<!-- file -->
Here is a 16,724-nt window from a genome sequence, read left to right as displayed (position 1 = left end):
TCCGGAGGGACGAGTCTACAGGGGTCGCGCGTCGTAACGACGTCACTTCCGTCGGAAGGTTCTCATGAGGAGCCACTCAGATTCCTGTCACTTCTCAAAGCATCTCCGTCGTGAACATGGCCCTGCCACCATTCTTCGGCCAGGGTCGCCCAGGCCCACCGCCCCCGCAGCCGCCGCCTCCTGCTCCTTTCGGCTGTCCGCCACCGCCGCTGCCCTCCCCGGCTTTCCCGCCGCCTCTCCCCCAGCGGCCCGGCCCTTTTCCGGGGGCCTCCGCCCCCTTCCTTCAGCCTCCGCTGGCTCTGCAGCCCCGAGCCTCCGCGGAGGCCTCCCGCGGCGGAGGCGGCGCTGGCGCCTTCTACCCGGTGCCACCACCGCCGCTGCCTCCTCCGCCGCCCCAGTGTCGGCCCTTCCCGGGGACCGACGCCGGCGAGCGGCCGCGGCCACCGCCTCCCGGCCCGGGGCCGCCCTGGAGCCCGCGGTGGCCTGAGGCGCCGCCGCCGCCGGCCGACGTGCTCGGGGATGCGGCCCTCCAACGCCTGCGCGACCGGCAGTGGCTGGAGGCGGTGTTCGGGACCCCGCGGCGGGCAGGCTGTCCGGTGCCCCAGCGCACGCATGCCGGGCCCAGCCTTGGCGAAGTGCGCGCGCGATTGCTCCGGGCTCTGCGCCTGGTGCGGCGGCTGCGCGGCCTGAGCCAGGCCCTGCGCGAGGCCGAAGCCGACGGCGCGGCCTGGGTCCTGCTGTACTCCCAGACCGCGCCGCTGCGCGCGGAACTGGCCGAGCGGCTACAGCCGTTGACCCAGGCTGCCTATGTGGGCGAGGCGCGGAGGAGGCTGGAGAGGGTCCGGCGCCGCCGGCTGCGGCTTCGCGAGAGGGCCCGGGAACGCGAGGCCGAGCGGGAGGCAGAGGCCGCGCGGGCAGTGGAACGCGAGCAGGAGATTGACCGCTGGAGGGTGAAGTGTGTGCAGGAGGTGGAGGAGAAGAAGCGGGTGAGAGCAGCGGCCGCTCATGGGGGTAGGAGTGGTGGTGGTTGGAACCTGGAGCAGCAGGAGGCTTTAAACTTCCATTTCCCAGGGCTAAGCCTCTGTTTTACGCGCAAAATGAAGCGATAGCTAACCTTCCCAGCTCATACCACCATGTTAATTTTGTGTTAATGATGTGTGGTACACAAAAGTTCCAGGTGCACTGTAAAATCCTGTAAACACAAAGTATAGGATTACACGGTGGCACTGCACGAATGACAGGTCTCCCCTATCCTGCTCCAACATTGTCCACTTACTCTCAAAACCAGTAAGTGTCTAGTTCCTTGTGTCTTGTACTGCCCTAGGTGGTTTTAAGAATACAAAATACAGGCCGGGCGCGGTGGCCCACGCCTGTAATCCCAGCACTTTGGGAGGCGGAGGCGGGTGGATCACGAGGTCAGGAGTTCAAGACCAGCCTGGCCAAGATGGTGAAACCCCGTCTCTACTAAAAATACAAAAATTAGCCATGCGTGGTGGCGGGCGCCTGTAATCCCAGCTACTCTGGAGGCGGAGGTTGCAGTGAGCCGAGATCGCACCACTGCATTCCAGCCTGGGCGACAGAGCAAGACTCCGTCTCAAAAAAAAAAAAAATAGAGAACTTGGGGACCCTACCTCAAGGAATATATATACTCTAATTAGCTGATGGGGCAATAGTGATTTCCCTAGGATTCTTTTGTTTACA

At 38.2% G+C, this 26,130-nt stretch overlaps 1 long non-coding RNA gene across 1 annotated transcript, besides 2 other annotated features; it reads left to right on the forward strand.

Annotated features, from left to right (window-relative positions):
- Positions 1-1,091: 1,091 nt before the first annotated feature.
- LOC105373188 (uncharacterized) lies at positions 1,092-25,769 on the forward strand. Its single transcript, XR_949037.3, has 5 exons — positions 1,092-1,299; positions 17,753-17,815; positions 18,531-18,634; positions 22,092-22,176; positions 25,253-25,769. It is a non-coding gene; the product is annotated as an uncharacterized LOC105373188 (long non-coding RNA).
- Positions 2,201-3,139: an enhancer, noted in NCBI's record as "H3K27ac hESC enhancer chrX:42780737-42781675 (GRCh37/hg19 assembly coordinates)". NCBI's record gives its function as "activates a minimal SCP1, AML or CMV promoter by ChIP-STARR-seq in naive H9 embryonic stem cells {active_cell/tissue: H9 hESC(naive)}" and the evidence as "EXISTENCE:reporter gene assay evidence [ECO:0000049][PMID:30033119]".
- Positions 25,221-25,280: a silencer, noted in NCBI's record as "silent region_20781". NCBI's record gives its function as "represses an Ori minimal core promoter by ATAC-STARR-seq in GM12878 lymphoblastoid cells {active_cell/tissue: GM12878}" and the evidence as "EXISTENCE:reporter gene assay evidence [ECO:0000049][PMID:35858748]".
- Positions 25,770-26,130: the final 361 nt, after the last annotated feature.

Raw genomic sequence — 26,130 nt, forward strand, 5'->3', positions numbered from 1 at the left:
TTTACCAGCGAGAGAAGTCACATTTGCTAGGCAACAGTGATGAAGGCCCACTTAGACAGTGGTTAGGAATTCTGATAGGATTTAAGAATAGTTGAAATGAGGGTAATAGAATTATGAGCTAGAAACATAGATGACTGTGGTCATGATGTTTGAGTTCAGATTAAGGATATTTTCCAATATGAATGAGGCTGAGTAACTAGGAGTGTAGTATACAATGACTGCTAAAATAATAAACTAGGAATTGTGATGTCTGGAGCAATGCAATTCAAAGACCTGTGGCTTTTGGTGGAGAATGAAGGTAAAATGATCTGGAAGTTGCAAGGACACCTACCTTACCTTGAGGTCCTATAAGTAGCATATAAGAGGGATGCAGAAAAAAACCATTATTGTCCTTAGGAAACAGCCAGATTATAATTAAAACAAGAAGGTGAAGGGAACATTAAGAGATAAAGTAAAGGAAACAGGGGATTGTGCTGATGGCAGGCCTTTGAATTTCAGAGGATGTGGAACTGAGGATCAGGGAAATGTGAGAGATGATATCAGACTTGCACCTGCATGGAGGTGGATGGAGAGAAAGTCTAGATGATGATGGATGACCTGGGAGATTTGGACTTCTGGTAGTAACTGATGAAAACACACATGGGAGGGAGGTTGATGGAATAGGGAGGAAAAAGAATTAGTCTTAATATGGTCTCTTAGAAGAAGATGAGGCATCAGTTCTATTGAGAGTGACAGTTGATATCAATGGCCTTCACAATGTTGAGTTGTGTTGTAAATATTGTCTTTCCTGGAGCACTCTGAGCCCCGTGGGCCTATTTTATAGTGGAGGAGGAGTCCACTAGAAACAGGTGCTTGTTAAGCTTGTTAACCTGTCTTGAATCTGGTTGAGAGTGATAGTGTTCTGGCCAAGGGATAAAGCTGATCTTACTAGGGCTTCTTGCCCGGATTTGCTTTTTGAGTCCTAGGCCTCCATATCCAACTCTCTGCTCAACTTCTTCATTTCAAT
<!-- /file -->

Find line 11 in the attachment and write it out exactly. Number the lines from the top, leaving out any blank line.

TTTACCAGCGAGAGAAGTCACATTTGCTAGGCAACAGTGATGAAGGCCCACTTAGACAGTGGTTAGGAATTCTGATAGGATTTAAGAATAGTTGAAATGAGGGTAATAGAATTATGAGCTAGAAACATAGATGACTGTGGTCATGATGTTTGAGTTCAGATTAAGGATATTTTCCAATATGAATGAGGCTGAGTAACTAGGAGTGTAGTATACAATGACTGCTAAAATAATAAACTAGGAATTGTGATGTCTGGAGCAATGCAATTCAAAGACCTGTGGCTTTTGGTGGAGAATGAAGGTAAAATGATCTGGAAGTTGCAAGGACACCTACCTTACCTTGAGGTCCTATAAGTAGCATATAAGAGGGATGCAGAAAAAAACCATTATTGTCCTTAGGAAACAGCCAGATTATAATTAAAACAAGAAGGTGAAGGGAACATTAAGAGATAAAGTAAAGGAAACAGGGGATTGTGCTGATGGCAGGCCTTTGAATTTCAGAGGATGTGGAACTGAGGATCAGGGAAATGTGAGAGATGATATCAGACTTGCACCTGCATGGAGGTGGATGGAGAGAAAGTCTAGATGATGATGGATGACCTGGGAGATTTGGACTTCTGGTAGTAACTGATGAAAACACACATGGGAGGGAGGTTGATGGAATAGGGAGGAAAAAGAATTAGTCTTAATATGGTCTCTTAGAAGAAGATGAGGCATCAGTTCTATTGAGAGTGACAGTTGATATCAATGGCCTTCACAATGTTGAGTTGTGTTGTAAATATTGTCTTTCCTGGAGCACTCTGAGCCCCGTGGGCCTATTTTATAGTGGAGGAGGAGTCCACTAGAAACAGGTGCTTGTTAAGCTTGTTAACCTGTCTTGAATCTGGTTGAGAGTGATAGTGTTCTGGCCAAGGGATAAAGCTGATCTTACTAGGGCTTCTTGCCCGGATTTGCTTTTTGAGTCCTAGGCCTCCATATCCAACTCTCTGCTCAACTTCTTCATTTCAAT